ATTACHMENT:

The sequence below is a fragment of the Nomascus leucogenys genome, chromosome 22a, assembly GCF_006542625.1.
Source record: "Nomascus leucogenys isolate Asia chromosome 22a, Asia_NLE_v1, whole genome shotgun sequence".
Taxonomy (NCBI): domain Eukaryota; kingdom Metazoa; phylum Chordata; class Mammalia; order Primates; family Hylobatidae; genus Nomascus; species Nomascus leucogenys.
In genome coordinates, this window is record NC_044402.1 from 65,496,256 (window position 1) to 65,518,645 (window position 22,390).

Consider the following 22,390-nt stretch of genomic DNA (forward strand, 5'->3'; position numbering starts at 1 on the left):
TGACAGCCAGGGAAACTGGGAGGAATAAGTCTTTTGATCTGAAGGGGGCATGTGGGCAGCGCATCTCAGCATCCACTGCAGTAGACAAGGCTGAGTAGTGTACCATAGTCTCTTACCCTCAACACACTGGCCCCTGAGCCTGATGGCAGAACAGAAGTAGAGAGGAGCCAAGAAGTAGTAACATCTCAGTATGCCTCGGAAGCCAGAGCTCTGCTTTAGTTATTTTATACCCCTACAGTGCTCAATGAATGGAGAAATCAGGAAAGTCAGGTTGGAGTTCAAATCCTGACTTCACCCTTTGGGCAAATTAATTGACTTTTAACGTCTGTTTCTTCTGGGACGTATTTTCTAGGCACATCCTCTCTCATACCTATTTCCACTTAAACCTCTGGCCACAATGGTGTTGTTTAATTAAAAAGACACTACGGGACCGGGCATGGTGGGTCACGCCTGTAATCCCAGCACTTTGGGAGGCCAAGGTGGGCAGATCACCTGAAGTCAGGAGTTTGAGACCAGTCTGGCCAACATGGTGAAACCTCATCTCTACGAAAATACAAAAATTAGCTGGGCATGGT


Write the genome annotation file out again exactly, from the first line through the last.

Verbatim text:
The sequence below is a fragment of the Nomascus leucogenys genome, chromosome 22a, assembly GCF_006542625.1.
Source record: "Nomascus leucogenys isolate Asia chromosome 22a, Asia_NLE_v1, whole genome shotgun sequence".
Taxonomy (NCBI): domain Eukaryota; kingdom Metazoa; phylum Chordata; class Mammalia; order Primates; family Hylobatidae; genus Nomascus; species Nomascus leucogenys.
In genome coordinates, this window is record NC_044402.1 from 65,496,256 (window position 1) to 65,518,645 (window position 22,390).

Consider the following 22,390-nt stretch of genomic DNA (forward strand, 5'->3'; position numbering starts at 1 on the left):
TGACAGCCAGGGAAACTGGGAGGAATAAGTCTTTTGATCTGAAGGGGGCATGTGGGCAGCGCATCTCAGCATCCACTGCAGTAGACAAGGCTGAGTAGTGTACCATAGTCTCTTACCCTCAACACACTGGCCCCTGAGCCTGATGGCAGAACAGAAGTAGAGAGGAGCCAAGAAGTAGTAACATCTCAGTATGCCTCGGAAGCCAGAGCTCTGCTTTAGTTATTTTATACCCCTACAGTGCTCAATGAATGGAGAAATCAGGAAAGTCAGGTTGGAGTTCAAATCCTGACTTCACCCTTTGGGCAAATTAATTGACTTTTAACGTCTGTTTCTTCTGGGACGTATTTTCTAGGCACATCCTCTCTCATACCTATTTCCACTTAAACCTCTGGCCACAATGGTGTTGTTTAATTAAAAAGACACTACGGGACCGGGCATGGTGGGTCACGCCTGTAATCCCAGCACTTTGGGAGGCCAAGGTGGGCAGATCACCTGAAGTCAGGAGTTTGAGACCAGTCTGGCCAACATGGTGAAACCTCATCTCTACGAAAATACAAAAATTAGCTGGGCATGGT